Arash Yazdani, Director of Engineering Services at PRI Engineering, is joined by OYA Solar’s Greg Rossetti, Head of Land Origination for a webinar on installing ground-mount foundations for solar.
The hour-long webinar covers the considerations every contractor or developer needs to take into account before construction starts and provides an essential decision-making framework. Focusing on the typical foundation piles used in solar projects, Yazdani and Rossetti detail the possible challenges during construction for each one and provide a risk overview:
- Driven piles
- Ground Screws
- Helical piles
Yazdani follows the discussion of foundations types with four case studies of large solar installations in the United States and Canada, including one currently under construction in Franklin County, New York.
To clarify, when they say “fixed versus trackers” they mean fixed-tilt racking systems and single-axis tracker systems. There are also dual-axis trackers, but I suspect he’s specifically interested in single-axis. So, on that front, the difference is that a fixed-tilt system is set at a fixed angle, meaning that the angle is set to 30 degrees or 28 degrees or 25 degrees or 15 degrees or whatever the designer decides for the angle. A single-axis tracker tracks the sun, so it starts in the east in the morning, and it slowly tracks its way to the west. It follows the sun and allows it to maximize generation.
One thing, that most single-axis trackers systems are equipped with, is wind sensors and temperature and humidity sensors. In a lot of cases, the single-axis tracker will provide you with what they call the top of pile loads. Now in a lot of instances, the top of pile loads for a single-axis tracker is significantly lower than that of a fixed-tilt system, and there are two reasons. One, most traditional fixed-tilt systems are two-up in the portrait system. Most of you probably know what a solar module looks like; it has a rough orientation of about two meters by one meter or roughly three feet four inches by six feet four inches. They are oriented vertically or in a portrait orientation, meaning that they have a much larger area compared to the typical one portrait single-axis tracker. So, you have one up versus two up.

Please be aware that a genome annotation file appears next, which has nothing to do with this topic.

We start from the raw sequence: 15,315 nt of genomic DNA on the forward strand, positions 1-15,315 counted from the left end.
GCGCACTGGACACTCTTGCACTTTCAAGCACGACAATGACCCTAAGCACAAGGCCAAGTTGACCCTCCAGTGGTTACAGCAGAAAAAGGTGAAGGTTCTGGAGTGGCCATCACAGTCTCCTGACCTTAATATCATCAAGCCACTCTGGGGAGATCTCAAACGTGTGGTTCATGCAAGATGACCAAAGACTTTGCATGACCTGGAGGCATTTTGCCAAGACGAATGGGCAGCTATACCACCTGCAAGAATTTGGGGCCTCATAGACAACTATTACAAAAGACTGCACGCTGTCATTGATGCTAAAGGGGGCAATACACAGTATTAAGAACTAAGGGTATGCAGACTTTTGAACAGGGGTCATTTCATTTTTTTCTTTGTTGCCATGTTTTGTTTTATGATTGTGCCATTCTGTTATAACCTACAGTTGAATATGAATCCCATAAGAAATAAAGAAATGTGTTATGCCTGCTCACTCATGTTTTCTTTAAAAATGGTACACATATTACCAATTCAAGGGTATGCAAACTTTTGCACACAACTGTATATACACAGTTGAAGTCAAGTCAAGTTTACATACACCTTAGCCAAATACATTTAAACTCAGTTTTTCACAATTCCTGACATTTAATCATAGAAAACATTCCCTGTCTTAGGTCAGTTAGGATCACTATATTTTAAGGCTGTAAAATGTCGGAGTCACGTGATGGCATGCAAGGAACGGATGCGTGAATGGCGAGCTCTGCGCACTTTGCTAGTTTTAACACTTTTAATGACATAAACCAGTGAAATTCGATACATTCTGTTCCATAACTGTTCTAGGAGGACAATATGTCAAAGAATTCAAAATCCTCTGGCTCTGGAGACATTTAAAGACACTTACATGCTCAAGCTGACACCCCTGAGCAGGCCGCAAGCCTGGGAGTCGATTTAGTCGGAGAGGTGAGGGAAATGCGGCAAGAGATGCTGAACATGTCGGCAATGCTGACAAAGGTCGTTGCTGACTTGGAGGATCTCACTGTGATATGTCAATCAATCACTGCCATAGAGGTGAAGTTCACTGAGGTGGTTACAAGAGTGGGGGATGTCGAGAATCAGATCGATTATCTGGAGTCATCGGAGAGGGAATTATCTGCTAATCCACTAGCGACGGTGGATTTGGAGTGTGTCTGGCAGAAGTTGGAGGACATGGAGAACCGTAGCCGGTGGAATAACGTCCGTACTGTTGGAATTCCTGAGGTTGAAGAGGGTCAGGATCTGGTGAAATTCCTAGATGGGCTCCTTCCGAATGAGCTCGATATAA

So if you go into a windstorm and you look at a flag at two feet above ground versus 15 feet above ground, the flag, 15 feet above ground, is going to be flopping a lot harder. Essentially, the higher you get, the more wind pressure you get, and the larger the size of what we call the sail means you’re going to generate higher wind loads.
Now back to the sensors, the single-axis trackers are equipped with these sensors that typically will put it in what we call the safe zone when it meets a certain wind speed. Now, I’m sure most of you have driven a vehicle that’s probably about 2015 or newer. Vehicles these days fail because the sensors fail. Electronics fail, and the one thing that I’ve always said to single-axis tracker companies is: you know you really should be considering the loads in the worst-case scenario. You have to assume that those sensors are going to fail and get stuck at that worst-case scenario, and your racking system is going to take the highest load.
So, to answer your question, the loads are reported as a lot lower, but in some cases, they should be reported as a lot higher so it’s a little bit of what I call black magic. I’ve seen racking companies do both. Usually, those that understand the engineering a little bit better will typically give you the loads based on the worst-case scenario. But a lot of racking companies that have single-axis trackers will give you that best-case scenario with the sensors and electronics putting your racking system in the safe zone. Meaning, that you’re going to have much less load and that you’re going to have a smaller foundation. Smaller load means smaller foundation, and typically tracker loads are less than single-axis loads.